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Now that there are lambdas in C++, it seems really silly that I cannot declare a local function...

e.g.:

I can declare a type in a function body, even initialize it as a table of values. But I cannot create a helper function that works with that data type - because I cannot declare a function in a function, and I cannot refer to that data type outside of the function because it's only available in that scope.

There are times when it's quite simple to pull the data type out of the function, and define my data type and helper functions there (local file scope) - but there are times when it's not really a plausible solution - e.g. when initializing the table with inline lambdas that refer to local scope variables (or this).

Any idea whether support for local functions is coming, is already defined, or why that they're difficult for compiler-writers to implement and hence aren't a part of the standard?

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10  
What would a local function give you that couldn't just as easily be accomplished with auto + a lambda? –  ildjarn Nov 9 '11 at 20:01
    
Local functions are way harder to implement than local variables, though it is possible the same way lambdas are implemented. –  slartibartfast Nov 9 '11 at 20:02
    
Maybe nothing in full C++11? Although not sure what adv. declaring a lambda has over a named local either... seems like if the compiler can handle one, it can handle the other, no? And I would think that the rules should be similar - except that you can't capture anything with a local function, so yeah, simpler... –  Mordachai Nov 9 '11 at 20:08
    
Personally I am against local types. They needlessly complicates parsing and are rarely use, and (at least in C++03) they cannot be used as template arguments... I much prefer anonymous namespaces. –  Matthieu M. Nov 9 '11 at 20:13
1  
"Although not sure what adv. declaring a lambda has over a named local either..." Well the main advantage is that it's legal/supported whereas a named local function is not. ;-] –  ildjarn Nov 9 '11 at 20:26

4 Answers 4

up vote 13 down vote accepted

There are no local functions, but they are not so useful without the closure, that is, access to the local variables. In any case you can emulate a local function with a lambda easy enough.

Instead of:

void foo(int x)
{
    struct S
    {
         //...
    };
    int Twice(int n, S *s) //Not allowed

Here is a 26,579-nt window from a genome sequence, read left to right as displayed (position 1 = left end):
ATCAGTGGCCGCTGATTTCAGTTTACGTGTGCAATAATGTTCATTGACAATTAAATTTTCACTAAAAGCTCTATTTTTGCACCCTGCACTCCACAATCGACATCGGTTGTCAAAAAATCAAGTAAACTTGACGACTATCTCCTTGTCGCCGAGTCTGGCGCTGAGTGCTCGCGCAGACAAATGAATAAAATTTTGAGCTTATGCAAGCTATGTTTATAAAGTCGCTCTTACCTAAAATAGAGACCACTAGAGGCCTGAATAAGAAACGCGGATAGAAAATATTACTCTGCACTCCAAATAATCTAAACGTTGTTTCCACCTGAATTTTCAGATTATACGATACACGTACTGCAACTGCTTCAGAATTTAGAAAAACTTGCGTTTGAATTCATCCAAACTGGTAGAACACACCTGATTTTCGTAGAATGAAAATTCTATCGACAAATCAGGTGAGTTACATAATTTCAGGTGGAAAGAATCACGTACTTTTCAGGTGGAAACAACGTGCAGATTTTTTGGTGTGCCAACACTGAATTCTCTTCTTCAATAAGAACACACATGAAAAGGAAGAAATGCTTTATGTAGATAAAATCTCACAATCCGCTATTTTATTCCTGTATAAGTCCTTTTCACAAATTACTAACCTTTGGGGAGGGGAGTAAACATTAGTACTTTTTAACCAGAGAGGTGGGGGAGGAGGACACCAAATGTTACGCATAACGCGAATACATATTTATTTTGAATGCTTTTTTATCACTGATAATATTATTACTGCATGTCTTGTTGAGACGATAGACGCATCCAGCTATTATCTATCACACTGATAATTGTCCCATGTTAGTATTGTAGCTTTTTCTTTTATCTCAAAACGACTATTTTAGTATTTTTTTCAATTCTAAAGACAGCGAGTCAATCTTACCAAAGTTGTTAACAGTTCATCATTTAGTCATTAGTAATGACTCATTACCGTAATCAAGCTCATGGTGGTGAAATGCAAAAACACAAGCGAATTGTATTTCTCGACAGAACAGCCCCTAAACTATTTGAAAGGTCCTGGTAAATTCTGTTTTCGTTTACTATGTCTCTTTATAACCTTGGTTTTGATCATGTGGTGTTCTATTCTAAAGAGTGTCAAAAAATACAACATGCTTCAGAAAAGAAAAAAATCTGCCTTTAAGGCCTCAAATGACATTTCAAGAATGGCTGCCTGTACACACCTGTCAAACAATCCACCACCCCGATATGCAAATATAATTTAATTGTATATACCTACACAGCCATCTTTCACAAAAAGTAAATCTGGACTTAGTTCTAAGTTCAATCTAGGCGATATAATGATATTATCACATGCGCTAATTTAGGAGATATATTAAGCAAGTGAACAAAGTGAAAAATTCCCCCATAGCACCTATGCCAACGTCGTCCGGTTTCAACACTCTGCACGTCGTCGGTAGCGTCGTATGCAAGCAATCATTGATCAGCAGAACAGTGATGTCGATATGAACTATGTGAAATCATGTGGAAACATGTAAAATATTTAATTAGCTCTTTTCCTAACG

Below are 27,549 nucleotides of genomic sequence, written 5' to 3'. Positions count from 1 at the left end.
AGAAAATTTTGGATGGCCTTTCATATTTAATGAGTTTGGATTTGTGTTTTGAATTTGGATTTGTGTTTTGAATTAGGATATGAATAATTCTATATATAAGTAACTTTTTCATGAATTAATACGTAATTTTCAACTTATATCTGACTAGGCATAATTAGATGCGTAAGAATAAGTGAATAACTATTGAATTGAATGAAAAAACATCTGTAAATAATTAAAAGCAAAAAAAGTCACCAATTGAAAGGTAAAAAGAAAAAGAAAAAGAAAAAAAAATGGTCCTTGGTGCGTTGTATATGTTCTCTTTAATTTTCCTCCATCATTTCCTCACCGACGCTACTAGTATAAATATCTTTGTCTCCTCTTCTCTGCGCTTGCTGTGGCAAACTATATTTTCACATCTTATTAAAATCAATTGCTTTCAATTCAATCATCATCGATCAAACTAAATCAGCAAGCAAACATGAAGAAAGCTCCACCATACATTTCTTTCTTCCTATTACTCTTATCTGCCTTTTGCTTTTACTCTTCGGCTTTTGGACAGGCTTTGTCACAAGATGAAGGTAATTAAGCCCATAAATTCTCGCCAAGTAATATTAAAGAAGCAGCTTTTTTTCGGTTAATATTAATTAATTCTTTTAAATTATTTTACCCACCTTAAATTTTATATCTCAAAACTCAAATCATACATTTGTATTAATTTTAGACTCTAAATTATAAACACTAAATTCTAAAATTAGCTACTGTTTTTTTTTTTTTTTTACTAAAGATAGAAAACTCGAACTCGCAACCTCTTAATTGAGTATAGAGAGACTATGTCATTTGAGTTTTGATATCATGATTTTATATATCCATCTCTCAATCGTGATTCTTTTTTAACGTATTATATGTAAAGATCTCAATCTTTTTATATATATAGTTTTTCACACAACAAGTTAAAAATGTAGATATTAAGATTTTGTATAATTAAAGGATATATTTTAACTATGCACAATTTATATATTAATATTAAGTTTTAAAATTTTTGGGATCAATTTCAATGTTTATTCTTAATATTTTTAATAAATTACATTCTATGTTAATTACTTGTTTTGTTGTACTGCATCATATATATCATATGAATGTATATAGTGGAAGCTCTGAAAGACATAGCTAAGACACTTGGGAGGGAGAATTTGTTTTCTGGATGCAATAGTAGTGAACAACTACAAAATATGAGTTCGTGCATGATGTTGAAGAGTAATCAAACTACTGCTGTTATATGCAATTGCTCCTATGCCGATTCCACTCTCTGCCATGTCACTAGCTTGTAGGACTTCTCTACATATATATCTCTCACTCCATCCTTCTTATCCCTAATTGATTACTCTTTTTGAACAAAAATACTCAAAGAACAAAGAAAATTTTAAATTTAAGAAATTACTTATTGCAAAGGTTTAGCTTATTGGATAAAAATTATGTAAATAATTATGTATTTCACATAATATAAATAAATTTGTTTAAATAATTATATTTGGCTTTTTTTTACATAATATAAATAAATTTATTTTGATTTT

{
        return 2*n;
    }

    S s;
    int x = Twice(3, &s);
    //...
}

Do:

void foo()
{
    struct S
    {
         //...
    };
    auto Twice = [](int x, S *s) -> int //Cool!
    {
        return 2*x;
    }; //Twice is actually a variable, so don't forget the ;


    S s;
    int x = Twice(3, &s);
    //...
}

If the capture set is empty, ([]) it can even be converted to an ordinary pointer-to-function, just like a real one!

And AFAIK, lambdas can use local types without trouble. But, of course, public static member functions in that struct should work also fine.

And as an additional note, indirectly related to your question, what it is allowed in C++11 is to instantiate a template using a local type (that was forbidden in C++98):

void foo()
{
    struct S {};
    std::vector<S> vs; //error in C++98, ok in C++11
}
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2  
-> int is redundant. –  GManNickG Nov 10 '11 at 21:58

There are no local functions in C++11.

But there are lambdas.

And your local type can have member functions!

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No, you can't do this but surely lambdas are more useful than pure local functions since they can also optionally capture state? They can either be used anonymously or assigned to an auto variable and used in as many places as you like.

Previously the other main workaround (especially when using the standard library algorithms) was to define a local functor struct with a suitable operator() implementation. You can also capture state using this method but requires more code to do so. Lambdas are a very neat and concise way of achieving the same thing.

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Local functions are definitely not hard to implement, they were present at least in 1968 in Pascal, maybe even earlier. They are implemented as a C extension in GCC.

Passing the address of a nested function is a bit more involved, it generally includes setting up a piece of code (trampoline), which first setups the static link/display/whatever mechanism is used to access local variables and then executes the actual function code. The trampoline resides on stack, which means the stack must be executable, with the usual security implications from this.

Whether the C++ committee has considered and rejected nested functions is anyone's guess, but I would suggest that, while not that hard to implement, the benefits of nested functions are not really worth the effort.

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